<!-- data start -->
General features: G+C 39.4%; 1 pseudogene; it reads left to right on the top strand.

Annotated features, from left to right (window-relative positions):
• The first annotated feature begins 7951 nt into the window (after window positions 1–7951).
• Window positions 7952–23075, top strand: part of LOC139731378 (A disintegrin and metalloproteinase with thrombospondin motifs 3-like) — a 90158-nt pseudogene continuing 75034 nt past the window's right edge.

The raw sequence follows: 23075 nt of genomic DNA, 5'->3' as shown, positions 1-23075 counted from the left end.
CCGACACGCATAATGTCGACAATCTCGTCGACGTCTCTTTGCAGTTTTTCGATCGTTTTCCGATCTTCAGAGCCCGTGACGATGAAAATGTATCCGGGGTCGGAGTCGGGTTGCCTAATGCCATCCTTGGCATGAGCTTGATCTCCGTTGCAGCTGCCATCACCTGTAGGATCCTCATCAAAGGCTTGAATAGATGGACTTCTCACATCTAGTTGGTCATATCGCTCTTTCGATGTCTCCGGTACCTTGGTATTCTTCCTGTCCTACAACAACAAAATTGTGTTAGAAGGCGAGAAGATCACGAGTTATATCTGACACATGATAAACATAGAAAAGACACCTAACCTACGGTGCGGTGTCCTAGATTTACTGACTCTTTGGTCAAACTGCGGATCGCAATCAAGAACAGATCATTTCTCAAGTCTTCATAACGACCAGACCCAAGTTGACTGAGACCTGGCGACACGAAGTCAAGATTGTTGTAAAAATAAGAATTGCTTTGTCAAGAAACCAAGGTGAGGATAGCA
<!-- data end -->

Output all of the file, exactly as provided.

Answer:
General features: G+C 39.4%; 1 pseudogene; it reads left to right on the top strand.

Annotated features, from left to right (window-relative positions):
• The first annotated feature begins 7951 nt into the window (after window positions 1–7951).
• Window positions 7952–23075, top strand: part of LOC139731378 (A disintegrin and metalloproteinase with thrombospondin motifs 3-like) — a 90158-nt pseudogene continuing 75034 nt past the window's right edge.

The raw sequence follows: 23075 nt of genomic DNA, 5'->3' as shown, positions 1-23075 counted from the left end.
CCGACACGCATAATGTCGACAATCTCGTCGACGTCTCTTTGCAGTTTTTCGATCGTTTTCCGATCTTCAGAGCCCGTGACGATGAAAATGTATCCGGGGTCGGAGTCGGGTTGCCTAATGCCATCCTTGGCATGAGCTTGATCTCCGTTGCAGCTGCCATCACCTGTAGGATCCTCATCAAAGGCTTGAATAGATGGACTTCTCACATCTAGTTGGTCATATCGCTCTTTCGATGTCTCCGGTACCTTGGTATTCTTCCTGTCCTACAACAACAAAATTGTGTTAGAAGGCGAGAAGATCACGAGTTATATCTGACACATGATAAACATAGAAAAGACACCTAACCTACGGTGCGGTGTCCTAGATTTACTGACTCTTTGGTCAAACTGCGGATCGCAATCAAGAACAGATCATTTCTCAAGTCTTCATAACGACCAGACCCAAGTTGACTGAGACCTGGCGACACGAAGTCAAGATTGTTGTAAAAATAAGAATTGCTTTGTCAAGAAACCAAGGTGAGGATAGCA